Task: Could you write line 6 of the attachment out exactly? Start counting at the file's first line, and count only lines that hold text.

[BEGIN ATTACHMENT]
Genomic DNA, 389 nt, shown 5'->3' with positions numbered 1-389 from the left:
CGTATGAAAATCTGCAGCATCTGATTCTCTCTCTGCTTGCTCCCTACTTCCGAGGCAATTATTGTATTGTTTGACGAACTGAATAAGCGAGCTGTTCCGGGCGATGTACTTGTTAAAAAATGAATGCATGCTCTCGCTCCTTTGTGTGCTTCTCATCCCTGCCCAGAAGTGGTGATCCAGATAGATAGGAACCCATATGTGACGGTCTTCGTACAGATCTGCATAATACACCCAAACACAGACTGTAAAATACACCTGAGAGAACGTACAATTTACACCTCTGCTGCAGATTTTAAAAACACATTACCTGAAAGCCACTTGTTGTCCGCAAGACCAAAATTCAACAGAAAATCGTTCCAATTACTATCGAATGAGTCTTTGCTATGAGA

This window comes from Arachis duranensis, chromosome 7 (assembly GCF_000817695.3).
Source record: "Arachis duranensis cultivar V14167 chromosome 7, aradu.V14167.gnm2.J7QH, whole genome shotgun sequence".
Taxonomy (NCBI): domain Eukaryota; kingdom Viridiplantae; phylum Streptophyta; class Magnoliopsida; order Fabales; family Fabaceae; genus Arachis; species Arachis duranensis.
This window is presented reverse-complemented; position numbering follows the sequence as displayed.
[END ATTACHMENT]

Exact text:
This window is presented reverse-complemented; position numbering follows the sequence as displayed.